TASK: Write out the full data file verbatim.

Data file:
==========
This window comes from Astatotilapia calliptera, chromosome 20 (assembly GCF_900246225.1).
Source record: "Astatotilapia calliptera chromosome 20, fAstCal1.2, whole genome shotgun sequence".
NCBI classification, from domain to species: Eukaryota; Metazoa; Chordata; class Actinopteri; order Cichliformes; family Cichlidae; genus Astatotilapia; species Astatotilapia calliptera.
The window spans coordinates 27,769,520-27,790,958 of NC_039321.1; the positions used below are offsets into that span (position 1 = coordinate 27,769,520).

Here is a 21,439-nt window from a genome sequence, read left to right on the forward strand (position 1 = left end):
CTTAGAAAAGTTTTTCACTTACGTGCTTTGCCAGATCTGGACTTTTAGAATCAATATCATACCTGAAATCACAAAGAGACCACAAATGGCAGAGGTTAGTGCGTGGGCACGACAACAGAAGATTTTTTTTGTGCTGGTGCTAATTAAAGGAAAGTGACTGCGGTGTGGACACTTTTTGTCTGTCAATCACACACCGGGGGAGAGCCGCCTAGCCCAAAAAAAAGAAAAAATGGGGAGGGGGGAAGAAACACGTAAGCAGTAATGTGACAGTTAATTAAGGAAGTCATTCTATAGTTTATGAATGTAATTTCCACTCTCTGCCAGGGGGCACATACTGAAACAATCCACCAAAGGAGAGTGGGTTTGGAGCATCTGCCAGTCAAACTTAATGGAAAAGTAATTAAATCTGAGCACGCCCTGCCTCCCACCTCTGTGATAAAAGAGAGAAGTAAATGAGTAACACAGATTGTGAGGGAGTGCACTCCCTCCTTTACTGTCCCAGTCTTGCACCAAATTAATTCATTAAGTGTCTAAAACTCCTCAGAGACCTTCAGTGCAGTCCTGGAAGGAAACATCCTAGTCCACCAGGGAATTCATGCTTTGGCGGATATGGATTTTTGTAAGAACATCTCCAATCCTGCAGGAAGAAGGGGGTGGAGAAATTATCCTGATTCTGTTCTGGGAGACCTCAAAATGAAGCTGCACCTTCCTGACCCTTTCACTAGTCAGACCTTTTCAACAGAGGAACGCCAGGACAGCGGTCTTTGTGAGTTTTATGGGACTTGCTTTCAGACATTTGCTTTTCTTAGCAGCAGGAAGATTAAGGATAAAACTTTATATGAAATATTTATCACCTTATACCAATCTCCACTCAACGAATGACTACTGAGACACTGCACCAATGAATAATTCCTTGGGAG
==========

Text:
This window comes from Astatotilapia calliptera, chromosome 20 (assembly GCF_900246225.1).
Source record: "Astatotilapia calliptera chromosome 20, fAstCal1.2, whole genome shotgun sequence".
NCBI classification, from domain to species: Eukaryota; Metazoa; Chordata; class Actinopteri; order Cichliformes; family Cichlidae; genus Astatotilapia; species Astatotilapia calliptera.
The window spans coordinates 27,769,520-27,790,958 of NC_039321.1; the positions used below are offsets into that span (position 1 = coordinate 27,769,520).

Here is a 21,439-nt window from a genome sequence, read left to right on the forward strand (position 1 = left end):
CTTAGAAAAGTTTTTCACTTACGTGCTTTGCCAGATCTGGACTTTTAGAATCAATATCATACCTGAAATCACAAAGAGACCACAAATGGCAGAGGTTAGTGCGTGGGCACGACAACAGAAGATTTTTTTTGTGCTGGTGCTAATTAAAGGAAAGTGACTGCGGTGTGGACACTTTTTGTCTGTCAATCACACACCGGGGGAGAGCCGCCTAGCCCAAAAAAAAGAAAAAATGGGGAGGGGGGAAGAAACACGTAAGCAGTAATGTGACAGTTAATTAAGGAAGTCATTCTATAGTTTATGAATGTAATTTCCACTCTCTGCCAGGGGGCACATACTGAAACAATCCACCAAAGGAGAGTGGGTTTGGAGCATCTGCCAGTCAAACTTAATGGAAAAGTAATTAAATCTGAGCACGCCCTGCCTCCCACCTCTGTGATAAAAGAGAGAAGTAAATGAGTAACACAGATTGTGAGGGAGTGCACTCCCTCCTTTACTGTCCCAGTCTTGCACCAAATTAATTCATTAAGTGTCTAAAACTCCTCAGAGACCTTCAGTGCAGTCCTGGAAGGAAACATCCTAGTCCACCAGGGAATTCATGCTTTGGCGGATATGGATTTTTGTAAGAACATCTCCAATCCTGCAGGAAGAAGGGGGTGGAGAAATTATCCTGATTCTGTTCTGGGAGACCTCAAAATGAAGCTGCACCTTCCTGACCCTTTCACTAGTCAGACCTTTTCAACAGAGGAACGCCAGGACAGCGGTCTTTGTGAGTTTTATGGGACTTGCTTTCAGACATTTGCTTTTCTTAGCAGCAGGAAGATTAAGGATAAAACTTTATATGAAATATTTATCACCTTATACCAATCTCCACTCAACGAATGACTACTGAGACACTGCACCAATGAATAATTCCTTGGGAG